NCC spearheads search for camp site for homeless people
When the NEST shelter closed for the season at the end of May, the Nome Community Center offered tents to those who need shelter during the spring and summer months rather than letting homeless people sleep in abandoned vehicles or unoccupied buildings. “We believed that a tent was better than no shelter or sheltering in dilapidated buildings and wrecked vehicles,” wrote NCC Director Rhonda Schneider in a letter to the Nome Common Council.
Schneider estimates there are between 25 and 34 individuals who could potentially benefit from a tent. In her letter to the Council she wrote that they have been orderly and tidy in the area around them. One result is there are fewer people congregating on Front Street, but no matter where the “tenters” have settled, they’ve been asked to move. Because of this Schneider requested the city council to designate a section of Middle Beach, close to the Mini Convention Center, as a place where campers can pitch their tents. Kawerak has offered to cover the cost of portable restrooms and the Nome Community Center would monitor the site to ensure that it stays clean and properly maintained.
“A safe place for 20 people or so to put up a tent is an OK thing to do,” said Schneider. “We have in mind that we would sort of run it like a campground. They would register, they’d have a site assigned to them.” The NEST shelter is planning to open a month early this year so the designated site would be used until Sept. 30.
City Manager Glenn Steckman was quarantined until Monday and had not been able to get out and inspect any of the proposed sites for the tents. Issues include code requirements and location of bathroom facilities. Steckman and Interim Mayor John Handeland are looking at several sites in addition to the Middle Beach location suggested by the NCC. “We’re looking at legal and property matters with a number of sites and we’re trying to find the one that best serves the needs of the homeless population as well as the community as a whole,” said Handeland. He expressed concern that something permanent might be established in the chosen location.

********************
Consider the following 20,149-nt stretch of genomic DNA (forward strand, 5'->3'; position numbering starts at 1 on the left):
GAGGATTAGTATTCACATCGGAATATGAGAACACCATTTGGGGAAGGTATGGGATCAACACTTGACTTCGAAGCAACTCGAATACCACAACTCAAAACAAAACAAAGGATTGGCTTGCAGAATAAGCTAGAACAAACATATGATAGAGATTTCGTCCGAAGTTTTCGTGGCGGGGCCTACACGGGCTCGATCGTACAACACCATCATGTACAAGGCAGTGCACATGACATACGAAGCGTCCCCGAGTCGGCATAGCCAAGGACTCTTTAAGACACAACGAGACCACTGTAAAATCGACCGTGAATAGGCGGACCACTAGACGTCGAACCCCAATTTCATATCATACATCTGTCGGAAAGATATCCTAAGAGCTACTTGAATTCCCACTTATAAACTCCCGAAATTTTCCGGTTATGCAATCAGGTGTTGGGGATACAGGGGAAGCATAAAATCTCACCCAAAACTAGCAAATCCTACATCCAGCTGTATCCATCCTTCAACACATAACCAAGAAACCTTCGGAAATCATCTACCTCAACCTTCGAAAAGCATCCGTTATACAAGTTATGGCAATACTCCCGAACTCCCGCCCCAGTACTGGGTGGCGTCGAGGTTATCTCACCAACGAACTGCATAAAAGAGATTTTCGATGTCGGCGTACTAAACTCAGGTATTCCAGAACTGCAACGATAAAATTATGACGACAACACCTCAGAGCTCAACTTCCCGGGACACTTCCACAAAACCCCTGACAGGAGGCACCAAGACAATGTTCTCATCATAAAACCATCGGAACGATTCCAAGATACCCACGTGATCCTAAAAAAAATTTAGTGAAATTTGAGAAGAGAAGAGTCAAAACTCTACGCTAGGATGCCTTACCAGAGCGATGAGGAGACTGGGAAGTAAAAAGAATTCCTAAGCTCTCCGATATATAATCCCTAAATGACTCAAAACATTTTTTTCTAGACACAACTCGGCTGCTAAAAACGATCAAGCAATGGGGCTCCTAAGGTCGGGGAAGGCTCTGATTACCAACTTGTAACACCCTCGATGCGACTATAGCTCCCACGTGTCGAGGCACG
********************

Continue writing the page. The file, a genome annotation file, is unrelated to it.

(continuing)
One suggestion was to use the skating rink, which is located on city property and is not utilized during summer months. It is sheltered from the wind and has plenty of space for social distancing. Also, it has good lighting when fall approaches. But it is far from the Mini and Handeland fears that people will just find a convenient car to sleep in rather than walk to the rink.
In addition to finding camping space Schneider expressed to the Council her hope that the Mini Convention Center would be available to house the NEST shelter over the winter. “At this time, we do not have a location large enough to physical distance sleeping mats at our usual location,” she said.